Though he respects tradition, he allows Romeo and Juliet to elope. The Friar has much wisdom but decides to only give warnings, which is unrecognizable by star struck lovers. When Romeo first came to the Friar and asked him to marry them he responded with “ Wisely and slow; they stumble that run fast” (scene 3 act 2 line 96). Friar Lawrence was trying to warn Romeo of this fairytale love story; but Romeo had his head so far in the clouds he would never be able to think clearly for himself. This is where the Friar should have stuck to his more traditional roots and try to talk some sense into Romeo.
Friar Lawrence didn’t want to marry Romeo and Juliet, he knew they were rushing the marriage, but he married them anyway to try and stop the feud between the Capulets and Montagues. Romeo and Juliet rushed into their marriage and because of that there were many consequences after. One consequence is when Friar
Romeo and Juliet The tragedy of Romeo and Juliet’s love story. The author of Romeo and Juliet is William Shakespeare, he wrote a play about two teens that had fallen in love. These teens’ family’s had a feud so they had to hide there love for each other. Even though Romeo and Juliet committed suicide, their untimely deaths are ultimately caused by the fate and family feud.
Third he didn’t get the note to Romeo fast enough. Friar Lawrence is the most to blame for the events that occur in Romeo and Juliet because, yes R&J came up with the idea of marriage, it was the friar that followed through with it, and married them. If the Friar had not agreed to marry them, then who knows what would have happened. They could have run away and gotten married somewhere else where they could have lived happy and in peace, or they could have just not gotten married and live completely different lives. In the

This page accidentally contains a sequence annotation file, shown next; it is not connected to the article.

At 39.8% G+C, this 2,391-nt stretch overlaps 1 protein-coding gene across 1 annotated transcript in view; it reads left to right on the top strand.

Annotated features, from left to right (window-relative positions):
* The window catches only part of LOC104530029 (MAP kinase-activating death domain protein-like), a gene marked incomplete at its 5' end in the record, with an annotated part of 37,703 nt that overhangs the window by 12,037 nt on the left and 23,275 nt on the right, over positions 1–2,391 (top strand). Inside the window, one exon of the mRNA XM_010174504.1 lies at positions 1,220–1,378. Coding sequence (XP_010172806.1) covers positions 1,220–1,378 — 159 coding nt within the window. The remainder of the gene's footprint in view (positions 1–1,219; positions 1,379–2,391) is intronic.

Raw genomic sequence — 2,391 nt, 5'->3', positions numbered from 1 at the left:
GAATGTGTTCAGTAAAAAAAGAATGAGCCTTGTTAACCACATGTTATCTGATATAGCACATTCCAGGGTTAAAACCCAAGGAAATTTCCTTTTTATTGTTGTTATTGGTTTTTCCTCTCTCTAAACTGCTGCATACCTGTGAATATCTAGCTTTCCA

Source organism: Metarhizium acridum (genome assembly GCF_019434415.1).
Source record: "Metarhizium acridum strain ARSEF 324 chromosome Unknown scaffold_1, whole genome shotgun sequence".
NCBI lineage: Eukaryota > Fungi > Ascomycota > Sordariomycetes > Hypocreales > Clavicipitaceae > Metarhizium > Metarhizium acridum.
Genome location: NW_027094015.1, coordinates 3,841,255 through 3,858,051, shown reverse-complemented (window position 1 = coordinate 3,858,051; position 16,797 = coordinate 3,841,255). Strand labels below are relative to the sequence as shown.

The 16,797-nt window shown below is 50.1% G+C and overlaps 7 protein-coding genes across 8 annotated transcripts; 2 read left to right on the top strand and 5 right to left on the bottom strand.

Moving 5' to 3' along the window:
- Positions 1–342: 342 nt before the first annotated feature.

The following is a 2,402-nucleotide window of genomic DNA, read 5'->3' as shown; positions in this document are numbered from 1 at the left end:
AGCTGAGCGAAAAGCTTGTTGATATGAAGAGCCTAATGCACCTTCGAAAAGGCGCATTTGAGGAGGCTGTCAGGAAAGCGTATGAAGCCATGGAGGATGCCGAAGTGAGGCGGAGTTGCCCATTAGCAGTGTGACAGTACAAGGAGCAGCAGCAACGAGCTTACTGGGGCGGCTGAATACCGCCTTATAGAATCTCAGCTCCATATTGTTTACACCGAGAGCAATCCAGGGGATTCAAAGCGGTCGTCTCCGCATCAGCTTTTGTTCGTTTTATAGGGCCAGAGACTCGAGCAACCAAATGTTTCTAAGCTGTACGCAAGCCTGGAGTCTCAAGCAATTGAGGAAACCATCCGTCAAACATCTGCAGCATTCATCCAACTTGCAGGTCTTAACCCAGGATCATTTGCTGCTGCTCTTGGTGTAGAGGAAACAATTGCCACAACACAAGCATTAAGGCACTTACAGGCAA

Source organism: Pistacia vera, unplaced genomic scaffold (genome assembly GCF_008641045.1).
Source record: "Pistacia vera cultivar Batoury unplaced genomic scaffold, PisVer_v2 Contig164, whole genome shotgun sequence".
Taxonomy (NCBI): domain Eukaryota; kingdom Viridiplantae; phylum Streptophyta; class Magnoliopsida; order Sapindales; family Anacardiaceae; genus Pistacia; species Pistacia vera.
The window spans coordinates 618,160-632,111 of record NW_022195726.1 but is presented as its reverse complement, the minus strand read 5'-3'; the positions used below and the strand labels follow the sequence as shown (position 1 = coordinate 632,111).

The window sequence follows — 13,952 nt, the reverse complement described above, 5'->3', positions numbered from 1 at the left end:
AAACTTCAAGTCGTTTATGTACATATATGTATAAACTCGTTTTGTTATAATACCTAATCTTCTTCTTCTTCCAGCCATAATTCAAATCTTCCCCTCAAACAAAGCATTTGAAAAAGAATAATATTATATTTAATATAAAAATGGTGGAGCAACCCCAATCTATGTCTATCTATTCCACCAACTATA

Evidence to prove how Friar Lawrence is in blame is when he makes Romeo and Juliet get married without letting the two families know: “In one respect I’ll thy assistant be; For this alliance may so happy prove, To turn your households’ rancour to pure love (Doc C).” Although Friar Lawrence made Romeo and Juliet get married, he knows that marriages end badly: “So smile the heavens upon this holy act…. These violent delights have violent ends. And in their triumph die, like fire and powder, Which as they kiss consume…. (Doc C).”
The Feud in Shakespeare’s Romeo and Juliet The aim of this essay is to define the nature of the feud in Shakespeare’s Romeo and Juliet and to discuss its function in the dramatic development of the play. The conflict between the families of Montagues and Capuletes is presented as the outcome of an ultimate expression of patriarchal society in Verona which promotes virility at any cost and obscene sexual innuendo targeting women. However, the love of Romeo and Juliet comes to prove the young people’s indifference towards the feud but at the same time the patriarchy’s tremendous power over them. Finally, the family’s feud combined with the contribution of fate makes the timing of events such, that a tragic resolution cannot be prevented.
In the play, the actions of Friar Lawrence contribute to the death of both Romeo and Juliet. Although the friar is not in love, he is still as involved as both Romeo and Juliet. In Act II, Romeo approaches the friar and asks him to marry him and Juliet. The friar responds with “Holy Saint Francis! What a change is here!…